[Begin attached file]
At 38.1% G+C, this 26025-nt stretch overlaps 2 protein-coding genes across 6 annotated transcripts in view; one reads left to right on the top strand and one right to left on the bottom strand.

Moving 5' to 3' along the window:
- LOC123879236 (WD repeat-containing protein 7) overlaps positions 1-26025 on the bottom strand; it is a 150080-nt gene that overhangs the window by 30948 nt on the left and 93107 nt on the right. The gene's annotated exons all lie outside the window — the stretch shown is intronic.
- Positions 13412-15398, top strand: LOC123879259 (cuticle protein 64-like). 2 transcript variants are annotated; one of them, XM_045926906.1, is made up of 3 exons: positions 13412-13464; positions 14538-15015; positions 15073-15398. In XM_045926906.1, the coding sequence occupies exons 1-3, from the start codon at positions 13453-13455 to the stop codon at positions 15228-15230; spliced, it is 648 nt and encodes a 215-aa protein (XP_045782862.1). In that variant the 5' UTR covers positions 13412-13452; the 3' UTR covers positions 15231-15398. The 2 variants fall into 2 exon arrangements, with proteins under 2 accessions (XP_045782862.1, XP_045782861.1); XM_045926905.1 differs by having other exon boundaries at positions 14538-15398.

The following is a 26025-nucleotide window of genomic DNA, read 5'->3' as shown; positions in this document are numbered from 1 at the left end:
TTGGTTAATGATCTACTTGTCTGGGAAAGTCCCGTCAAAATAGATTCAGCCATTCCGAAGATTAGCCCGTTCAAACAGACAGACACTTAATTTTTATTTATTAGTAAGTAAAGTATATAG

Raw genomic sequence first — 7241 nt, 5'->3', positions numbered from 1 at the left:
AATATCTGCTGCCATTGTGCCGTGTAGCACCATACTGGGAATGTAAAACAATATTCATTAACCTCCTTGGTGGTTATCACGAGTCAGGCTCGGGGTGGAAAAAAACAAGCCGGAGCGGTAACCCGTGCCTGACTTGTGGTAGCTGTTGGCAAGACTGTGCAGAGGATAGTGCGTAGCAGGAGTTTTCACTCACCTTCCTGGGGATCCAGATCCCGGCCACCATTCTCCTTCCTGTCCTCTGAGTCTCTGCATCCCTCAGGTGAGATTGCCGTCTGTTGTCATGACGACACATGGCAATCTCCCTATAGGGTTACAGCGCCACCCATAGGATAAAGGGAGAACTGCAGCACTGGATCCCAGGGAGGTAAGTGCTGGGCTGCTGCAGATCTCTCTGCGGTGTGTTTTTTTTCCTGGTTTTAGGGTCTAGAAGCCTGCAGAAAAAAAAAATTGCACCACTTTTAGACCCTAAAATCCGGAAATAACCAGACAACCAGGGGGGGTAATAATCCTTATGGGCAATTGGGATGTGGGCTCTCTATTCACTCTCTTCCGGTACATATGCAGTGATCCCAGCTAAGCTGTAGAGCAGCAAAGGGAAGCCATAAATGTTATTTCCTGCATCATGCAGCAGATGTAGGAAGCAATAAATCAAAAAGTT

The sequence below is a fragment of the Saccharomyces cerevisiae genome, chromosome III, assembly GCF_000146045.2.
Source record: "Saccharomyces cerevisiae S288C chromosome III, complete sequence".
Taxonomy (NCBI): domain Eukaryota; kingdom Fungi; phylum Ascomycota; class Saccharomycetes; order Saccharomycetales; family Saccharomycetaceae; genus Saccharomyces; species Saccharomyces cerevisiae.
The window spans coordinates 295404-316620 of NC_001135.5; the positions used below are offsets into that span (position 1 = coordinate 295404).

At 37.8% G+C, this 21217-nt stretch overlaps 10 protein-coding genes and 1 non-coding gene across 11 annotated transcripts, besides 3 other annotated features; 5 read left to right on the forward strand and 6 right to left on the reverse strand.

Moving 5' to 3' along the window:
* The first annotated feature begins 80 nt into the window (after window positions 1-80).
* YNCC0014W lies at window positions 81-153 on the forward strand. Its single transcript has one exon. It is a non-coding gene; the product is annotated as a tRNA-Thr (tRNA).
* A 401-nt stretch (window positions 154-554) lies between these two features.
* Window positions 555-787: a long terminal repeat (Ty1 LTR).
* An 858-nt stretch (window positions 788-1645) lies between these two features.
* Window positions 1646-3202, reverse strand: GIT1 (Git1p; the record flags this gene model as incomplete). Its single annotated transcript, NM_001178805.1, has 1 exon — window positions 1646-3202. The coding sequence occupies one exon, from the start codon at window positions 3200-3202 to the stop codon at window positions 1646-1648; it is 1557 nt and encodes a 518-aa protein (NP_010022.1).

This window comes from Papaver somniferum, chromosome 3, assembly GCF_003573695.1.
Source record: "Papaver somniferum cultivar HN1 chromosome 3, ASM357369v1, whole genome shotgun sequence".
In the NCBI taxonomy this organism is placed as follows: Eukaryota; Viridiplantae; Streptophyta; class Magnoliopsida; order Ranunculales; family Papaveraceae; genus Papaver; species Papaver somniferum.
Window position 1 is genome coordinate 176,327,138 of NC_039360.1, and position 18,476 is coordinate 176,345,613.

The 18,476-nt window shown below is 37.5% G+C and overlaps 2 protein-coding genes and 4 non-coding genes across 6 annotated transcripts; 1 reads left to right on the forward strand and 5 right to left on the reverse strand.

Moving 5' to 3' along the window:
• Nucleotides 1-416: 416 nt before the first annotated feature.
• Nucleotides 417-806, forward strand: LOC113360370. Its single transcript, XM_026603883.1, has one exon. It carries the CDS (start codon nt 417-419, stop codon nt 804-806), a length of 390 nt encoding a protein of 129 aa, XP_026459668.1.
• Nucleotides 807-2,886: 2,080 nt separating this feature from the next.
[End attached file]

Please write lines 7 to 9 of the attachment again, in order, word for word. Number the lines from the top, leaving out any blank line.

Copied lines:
Raw genomic sequence first — 7241 nt, 5'->3', positions numbered from 1 at the left:
AATATCTGCTGCCATTGTGCCGTGTAGCACCATACTGGGAATGTAAAACAATATTCATTAACCTCCTTGGTGGTTATCACGAGTCAGGCTCGGGGTGGAAAAAAACAAGCCGGAGCGGTAACCCGTGCCTGACTTGTGGTAGCTGTTGGCAAGACTGTGCAGAGGATAGTGCGTAGCAGGAGTTTTCACTCACCTTCCTGGGGATCCAGATCCCGGCCACCATTCTCCTTCCTGTCCTCTGAGTCTCTGCATCCCTCAGGTGAGATTGCCGTCTGTTGTCATGACGACACATGGCAATCTCCCTATAGGGTTACAGCGCCACCCATAGGATAAAGGGAGAACTGCAGCACTGGATCCCAGGGAGGTAAGTGCTGGGCTGCTGCAGATCTCTCTGCGGTGTGTTTTTTTTCCTGGTTTTAGGGTCTAGAAGCCTGCAGAAAAAAAAAATTGCACCACTTTTAGACCCTAAAATCCGGAAATAACCAGACAACCAGGGGGGGTAATAATCCTTATGGGCAATTGGGATGTGGGCTCTCTATTCACTCTCTTCCGGTACATATGCAGTGATCCCAGCTAAGCTGTAGAGCAGCAAAGGGAAGCCATAAATGTTATTTCCTGCATCATGCAGCAGATGTAGGAAGCAATAAATCAAAAAGTT

The sequence below is a fragment of the Saccharomyces cerevisiae genome, chromosome III, assembly GCF_000146045.2.